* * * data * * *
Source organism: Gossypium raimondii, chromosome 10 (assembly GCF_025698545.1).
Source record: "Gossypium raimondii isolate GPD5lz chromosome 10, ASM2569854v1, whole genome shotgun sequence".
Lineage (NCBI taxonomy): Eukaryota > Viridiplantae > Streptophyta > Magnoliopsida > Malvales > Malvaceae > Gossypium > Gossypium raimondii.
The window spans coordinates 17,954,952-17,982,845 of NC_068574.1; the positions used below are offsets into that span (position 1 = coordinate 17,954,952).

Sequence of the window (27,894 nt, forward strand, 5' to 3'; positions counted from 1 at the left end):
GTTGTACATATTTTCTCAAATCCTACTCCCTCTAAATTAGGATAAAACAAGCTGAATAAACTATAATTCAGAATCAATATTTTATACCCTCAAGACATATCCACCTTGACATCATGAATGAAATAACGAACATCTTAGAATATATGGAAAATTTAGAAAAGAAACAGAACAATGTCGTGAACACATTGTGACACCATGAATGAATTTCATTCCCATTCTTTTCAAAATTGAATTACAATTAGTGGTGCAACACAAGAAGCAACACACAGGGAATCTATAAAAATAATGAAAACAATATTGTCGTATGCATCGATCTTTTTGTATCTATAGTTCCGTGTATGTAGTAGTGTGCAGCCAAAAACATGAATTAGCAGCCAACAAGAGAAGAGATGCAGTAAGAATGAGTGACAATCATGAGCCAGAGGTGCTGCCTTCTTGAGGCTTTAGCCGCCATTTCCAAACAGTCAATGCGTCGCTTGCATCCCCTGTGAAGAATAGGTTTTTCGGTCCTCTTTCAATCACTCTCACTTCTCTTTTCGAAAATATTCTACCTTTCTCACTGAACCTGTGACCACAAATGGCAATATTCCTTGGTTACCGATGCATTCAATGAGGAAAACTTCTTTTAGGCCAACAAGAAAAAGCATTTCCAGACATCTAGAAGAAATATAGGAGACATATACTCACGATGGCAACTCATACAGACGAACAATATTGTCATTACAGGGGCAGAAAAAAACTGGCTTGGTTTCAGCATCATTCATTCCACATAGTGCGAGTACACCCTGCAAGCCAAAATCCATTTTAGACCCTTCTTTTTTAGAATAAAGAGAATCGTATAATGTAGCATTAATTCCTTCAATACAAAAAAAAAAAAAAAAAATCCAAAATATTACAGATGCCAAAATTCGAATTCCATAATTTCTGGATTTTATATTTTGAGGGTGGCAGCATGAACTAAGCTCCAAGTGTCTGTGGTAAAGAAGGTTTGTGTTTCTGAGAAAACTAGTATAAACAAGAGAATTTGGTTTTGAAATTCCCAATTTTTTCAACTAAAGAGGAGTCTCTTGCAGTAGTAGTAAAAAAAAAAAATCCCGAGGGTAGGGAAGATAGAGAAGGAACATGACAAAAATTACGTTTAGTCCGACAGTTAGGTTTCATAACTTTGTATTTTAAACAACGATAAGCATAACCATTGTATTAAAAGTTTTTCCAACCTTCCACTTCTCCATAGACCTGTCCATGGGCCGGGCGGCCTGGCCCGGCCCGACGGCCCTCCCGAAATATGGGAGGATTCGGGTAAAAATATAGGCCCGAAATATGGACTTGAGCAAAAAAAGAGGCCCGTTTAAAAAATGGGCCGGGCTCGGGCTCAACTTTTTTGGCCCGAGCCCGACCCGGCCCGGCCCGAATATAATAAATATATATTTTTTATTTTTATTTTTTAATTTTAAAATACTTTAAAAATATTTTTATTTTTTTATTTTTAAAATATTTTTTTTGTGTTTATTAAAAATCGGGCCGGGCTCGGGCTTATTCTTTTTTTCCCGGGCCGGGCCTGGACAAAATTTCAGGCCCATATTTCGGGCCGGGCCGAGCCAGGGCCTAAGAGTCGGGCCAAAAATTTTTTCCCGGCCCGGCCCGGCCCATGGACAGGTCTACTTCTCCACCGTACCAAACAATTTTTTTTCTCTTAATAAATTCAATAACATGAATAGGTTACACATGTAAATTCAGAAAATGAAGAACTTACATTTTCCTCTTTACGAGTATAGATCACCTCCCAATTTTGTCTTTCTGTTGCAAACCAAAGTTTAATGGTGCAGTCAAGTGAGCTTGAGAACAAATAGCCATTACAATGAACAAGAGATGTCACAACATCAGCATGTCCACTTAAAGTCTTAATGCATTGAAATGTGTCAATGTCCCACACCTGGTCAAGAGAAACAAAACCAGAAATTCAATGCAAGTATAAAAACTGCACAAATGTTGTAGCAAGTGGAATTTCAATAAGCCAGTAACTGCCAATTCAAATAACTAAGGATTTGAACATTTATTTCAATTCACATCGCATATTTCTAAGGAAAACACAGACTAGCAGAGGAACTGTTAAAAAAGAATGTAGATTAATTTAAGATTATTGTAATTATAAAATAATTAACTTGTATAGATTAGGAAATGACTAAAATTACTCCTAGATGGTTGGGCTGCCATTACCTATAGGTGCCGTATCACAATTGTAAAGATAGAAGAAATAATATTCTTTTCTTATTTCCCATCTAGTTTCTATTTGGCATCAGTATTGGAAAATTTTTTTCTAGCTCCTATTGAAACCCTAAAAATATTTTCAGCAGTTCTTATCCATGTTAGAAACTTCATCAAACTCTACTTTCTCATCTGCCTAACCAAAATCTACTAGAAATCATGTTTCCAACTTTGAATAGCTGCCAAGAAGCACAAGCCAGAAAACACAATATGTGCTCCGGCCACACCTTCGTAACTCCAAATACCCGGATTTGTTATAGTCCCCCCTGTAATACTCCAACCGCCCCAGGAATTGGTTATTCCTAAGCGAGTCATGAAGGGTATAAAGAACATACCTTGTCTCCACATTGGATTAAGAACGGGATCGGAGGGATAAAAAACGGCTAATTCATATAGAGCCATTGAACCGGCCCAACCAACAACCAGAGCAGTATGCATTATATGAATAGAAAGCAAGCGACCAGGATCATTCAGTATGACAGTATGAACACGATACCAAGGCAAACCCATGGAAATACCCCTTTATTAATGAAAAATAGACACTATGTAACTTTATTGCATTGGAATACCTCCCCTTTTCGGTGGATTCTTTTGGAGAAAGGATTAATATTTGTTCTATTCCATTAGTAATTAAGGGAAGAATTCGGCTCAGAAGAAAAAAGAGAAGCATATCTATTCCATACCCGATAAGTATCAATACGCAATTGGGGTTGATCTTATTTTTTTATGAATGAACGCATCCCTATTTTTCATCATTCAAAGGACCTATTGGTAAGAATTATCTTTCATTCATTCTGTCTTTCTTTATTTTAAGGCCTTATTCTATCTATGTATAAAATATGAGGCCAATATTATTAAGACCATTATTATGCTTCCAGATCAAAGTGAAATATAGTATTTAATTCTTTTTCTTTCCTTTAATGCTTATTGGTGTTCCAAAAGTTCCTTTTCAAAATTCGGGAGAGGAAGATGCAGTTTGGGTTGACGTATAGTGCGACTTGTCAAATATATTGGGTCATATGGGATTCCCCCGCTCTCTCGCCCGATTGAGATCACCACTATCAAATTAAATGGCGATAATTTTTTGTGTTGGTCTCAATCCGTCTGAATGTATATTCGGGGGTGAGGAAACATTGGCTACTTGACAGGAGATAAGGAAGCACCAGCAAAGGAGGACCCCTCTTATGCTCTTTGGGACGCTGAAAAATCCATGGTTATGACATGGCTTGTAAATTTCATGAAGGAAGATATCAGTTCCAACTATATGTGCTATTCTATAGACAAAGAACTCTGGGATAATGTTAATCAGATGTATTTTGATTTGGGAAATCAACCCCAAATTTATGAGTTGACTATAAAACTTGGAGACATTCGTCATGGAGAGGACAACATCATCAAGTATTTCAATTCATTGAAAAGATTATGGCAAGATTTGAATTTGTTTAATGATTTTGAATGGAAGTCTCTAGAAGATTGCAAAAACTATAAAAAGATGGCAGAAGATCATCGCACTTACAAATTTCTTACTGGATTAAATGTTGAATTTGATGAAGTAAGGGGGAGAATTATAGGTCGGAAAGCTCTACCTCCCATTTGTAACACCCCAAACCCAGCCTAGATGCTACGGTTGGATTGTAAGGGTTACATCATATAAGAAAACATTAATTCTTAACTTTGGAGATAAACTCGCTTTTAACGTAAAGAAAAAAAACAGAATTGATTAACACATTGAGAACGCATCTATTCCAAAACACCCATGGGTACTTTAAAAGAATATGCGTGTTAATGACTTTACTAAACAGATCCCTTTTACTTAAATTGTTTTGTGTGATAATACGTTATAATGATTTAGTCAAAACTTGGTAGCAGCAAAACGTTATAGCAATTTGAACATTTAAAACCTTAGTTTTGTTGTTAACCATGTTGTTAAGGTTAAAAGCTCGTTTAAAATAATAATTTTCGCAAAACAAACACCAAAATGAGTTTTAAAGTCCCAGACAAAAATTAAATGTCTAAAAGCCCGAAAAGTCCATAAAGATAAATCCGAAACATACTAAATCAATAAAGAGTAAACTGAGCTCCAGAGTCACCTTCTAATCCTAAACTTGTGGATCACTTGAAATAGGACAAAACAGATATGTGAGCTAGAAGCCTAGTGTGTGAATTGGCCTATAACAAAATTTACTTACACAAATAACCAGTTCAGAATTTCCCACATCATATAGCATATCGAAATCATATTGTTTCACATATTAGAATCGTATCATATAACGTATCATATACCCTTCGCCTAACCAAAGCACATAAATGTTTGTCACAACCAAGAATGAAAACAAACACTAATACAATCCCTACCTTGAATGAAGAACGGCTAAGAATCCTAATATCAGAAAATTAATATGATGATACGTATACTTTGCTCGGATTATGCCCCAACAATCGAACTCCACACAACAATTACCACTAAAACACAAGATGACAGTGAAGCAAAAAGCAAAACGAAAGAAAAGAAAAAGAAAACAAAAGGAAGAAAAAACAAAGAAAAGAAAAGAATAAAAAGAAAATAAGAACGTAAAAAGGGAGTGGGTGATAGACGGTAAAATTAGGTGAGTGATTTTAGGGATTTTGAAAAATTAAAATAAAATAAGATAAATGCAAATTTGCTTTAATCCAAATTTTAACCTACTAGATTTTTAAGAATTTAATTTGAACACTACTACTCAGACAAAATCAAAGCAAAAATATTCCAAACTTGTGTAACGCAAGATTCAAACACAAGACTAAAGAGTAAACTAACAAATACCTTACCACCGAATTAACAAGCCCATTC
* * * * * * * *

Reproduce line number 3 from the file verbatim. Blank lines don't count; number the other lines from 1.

Lineage (NCBI taxonomy): Eukaryota > Viridiplantae > Streptophyta > Magnoliopsida > Malvales > Malvaceae > Gossypium > Gossypium raimondii.